Non-profit health care organizations reported strong returns for the 2017 calendar year, but their long-term results lag spending needs, according to Commonfund Institute data released Tuesday.
A total of 56 organizations reported an average return of 13.2 percent net-of-fees on investable assets, which Commonfund defined as “endowment/foundation funds, funded depreciation, working capital and other separately treated assets.”
For 2016, the group returned 6.2 percent on average, the data showed.
“They had an excellent year last year,” said Cathleen Rittereiser, executive director of Commonfund Institute, by phone to Institutional Investor.
The 56 surveyed funds managed $2.1 billion on average at year-end, the data showed, with a median pool of investable assets at just shy of a $1 billion.
One standout in this institutional category has been Hartford Healthcare. The $3.2 billion foundation that supports a major Connecticut hospital network returned 12 percent net-of-fees for the year ending June 30, 2018, its chief investment officer, David Holmgren, told Institutional Investor in August. Hartford added 420 basis points above the median fiscal year return for endowments and foundations, placing it in the top 2 percentile of that broader peer group.
But a stellar 12 months only goes so far for non-profit health care organizations.
“We also think it’s important to not just focus on the one-year returns,” said Rittereiser. “Trailing returns are improving, but still they are behind the basic five percent return that institutions need over time.”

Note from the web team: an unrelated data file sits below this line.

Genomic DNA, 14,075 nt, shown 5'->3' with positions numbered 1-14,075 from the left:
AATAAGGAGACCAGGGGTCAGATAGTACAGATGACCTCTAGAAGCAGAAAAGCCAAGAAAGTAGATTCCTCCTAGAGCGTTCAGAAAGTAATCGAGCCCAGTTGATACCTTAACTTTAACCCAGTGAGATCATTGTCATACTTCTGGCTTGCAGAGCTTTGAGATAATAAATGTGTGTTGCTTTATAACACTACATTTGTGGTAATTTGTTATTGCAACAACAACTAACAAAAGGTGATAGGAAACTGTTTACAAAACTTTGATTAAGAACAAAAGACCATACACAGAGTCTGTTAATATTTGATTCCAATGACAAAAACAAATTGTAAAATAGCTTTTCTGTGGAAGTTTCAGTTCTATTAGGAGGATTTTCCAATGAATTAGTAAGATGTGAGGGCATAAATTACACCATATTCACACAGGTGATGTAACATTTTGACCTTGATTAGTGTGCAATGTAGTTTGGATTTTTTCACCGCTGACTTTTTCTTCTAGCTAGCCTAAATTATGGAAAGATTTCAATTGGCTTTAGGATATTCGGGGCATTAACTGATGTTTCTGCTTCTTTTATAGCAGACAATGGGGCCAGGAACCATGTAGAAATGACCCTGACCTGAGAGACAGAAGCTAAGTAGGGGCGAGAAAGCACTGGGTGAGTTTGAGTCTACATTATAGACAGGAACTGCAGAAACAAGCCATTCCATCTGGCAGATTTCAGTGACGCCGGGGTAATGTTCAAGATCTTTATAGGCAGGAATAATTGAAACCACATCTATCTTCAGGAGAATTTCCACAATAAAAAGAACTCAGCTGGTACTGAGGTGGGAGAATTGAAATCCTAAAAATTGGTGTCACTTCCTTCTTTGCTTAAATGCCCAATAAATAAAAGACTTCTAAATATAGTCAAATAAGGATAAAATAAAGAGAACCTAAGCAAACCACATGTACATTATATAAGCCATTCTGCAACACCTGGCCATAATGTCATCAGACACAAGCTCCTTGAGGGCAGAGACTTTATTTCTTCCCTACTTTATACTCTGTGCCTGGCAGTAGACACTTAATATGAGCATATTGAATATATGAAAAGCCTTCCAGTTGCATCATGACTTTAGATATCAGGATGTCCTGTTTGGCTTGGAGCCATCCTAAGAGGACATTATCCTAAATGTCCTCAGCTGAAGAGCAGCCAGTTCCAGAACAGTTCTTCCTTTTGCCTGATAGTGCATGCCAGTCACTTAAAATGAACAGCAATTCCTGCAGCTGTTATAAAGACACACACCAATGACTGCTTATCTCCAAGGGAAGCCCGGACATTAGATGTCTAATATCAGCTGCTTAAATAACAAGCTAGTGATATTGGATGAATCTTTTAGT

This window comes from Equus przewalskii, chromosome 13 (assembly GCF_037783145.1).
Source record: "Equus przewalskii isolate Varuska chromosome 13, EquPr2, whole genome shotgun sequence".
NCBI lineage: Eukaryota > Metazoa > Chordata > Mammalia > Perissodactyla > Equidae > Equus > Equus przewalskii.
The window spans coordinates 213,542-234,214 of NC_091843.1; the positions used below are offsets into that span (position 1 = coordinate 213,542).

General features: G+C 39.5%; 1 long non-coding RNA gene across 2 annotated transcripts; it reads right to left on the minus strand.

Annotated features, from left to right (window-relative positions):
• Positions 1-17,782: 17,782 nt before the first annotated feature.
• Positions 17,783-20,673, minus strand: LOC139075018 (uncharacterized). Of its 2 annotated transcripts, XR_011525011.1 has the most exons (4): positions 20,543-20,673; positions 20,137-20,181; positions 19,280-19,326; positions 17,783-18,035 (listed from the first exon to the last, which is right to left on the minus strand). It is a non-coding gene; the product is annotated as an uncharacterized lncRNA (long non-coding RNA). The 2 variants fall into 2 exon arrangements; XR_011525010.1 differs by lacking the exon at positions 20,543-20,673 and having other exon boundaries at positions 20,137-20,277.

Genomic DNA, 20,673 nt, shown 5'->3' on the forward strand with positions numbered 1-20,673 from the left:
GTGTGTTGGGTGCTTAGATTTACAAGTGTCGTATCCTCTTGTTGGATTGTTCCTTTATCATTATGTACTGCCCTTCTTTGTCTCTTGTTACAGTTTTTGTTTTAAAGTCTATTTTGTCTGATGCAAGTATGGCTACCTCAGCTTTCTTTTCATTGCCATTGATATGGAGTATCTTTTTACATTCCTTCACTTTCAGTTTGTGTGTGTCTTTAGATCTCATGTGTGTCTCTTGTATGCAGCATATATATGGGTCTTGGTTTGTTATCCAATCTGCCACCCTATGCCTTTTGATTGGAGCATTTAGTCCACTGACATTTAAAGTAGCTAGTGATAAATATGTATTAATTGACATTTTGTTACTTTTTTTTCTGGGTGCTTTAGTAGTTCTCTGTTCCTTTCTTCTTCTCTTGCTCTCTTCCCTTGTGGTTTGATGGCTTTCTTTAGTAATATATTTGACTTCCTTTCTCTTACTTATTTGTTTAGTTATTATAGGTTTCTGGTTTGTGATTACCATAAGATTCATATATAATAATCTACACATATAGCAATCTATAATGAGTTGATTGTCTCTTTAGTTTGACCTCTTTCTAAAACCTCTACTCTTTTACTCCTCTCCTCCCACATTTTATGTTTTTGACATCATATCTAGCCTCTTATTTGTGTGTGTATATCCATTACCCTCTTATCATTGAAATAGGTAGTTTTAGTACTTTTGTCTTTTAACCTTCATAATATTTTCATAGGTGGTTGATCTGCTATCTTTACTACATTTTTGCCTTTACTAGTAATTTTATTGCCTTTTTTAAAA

Health funds tracked by Commonfund averaged 5.9 percent returns for the trailing three-year period ending December 30, 2017; 6.9 percent for the trailing five-year period; and 4.6 percent for the trailing ten-year period.
The strong 2017 results boosted these multi-year averages from those in 2016, which were 3.1 percent for the trailing three year period, 6.5 percent over five, and 4.2 percent over ten, according to the report.
The Commonfund Institute’s standard benchmark for nonprofit institutions is the consumer price index plus five percent, according to Rittereiser. “You have to earn enough to meet your spend,” she said. “That’s been a historical average. You want to meet that to outpace inflation.”
Health care nonprofits fell short for the trailing ten-year period ending in 2017, Rittereiser pointed out.
“We have observed that health care organizations tend to have a higher allocation to fixed income, but not so much to alternatives, which we think can add alpha over time,” Rittereiser said.
In 2017, investors kept their asset allocations nearly the same as the year prior, according to the study. The average portion in U.S. equities increased two percentage points to 21 percent, Commonfund data showed, and in non-U.S. equities by one percentage point.
This small average increase in public equity exposure counteracted a one percentage point decrease year-over-year in allocations to alternative strategies, and a two percentage point drop for cash and other short-term investments.
Since 2013, the fixed income has grown from 25 percent of a typical portfolio to 31 percent, the report stated.
Bond rating agencies compel these non-profit health care funds to remain fairly liquid, which is why these allocations remain high, according to Commonfund Institute managing director George Suttles.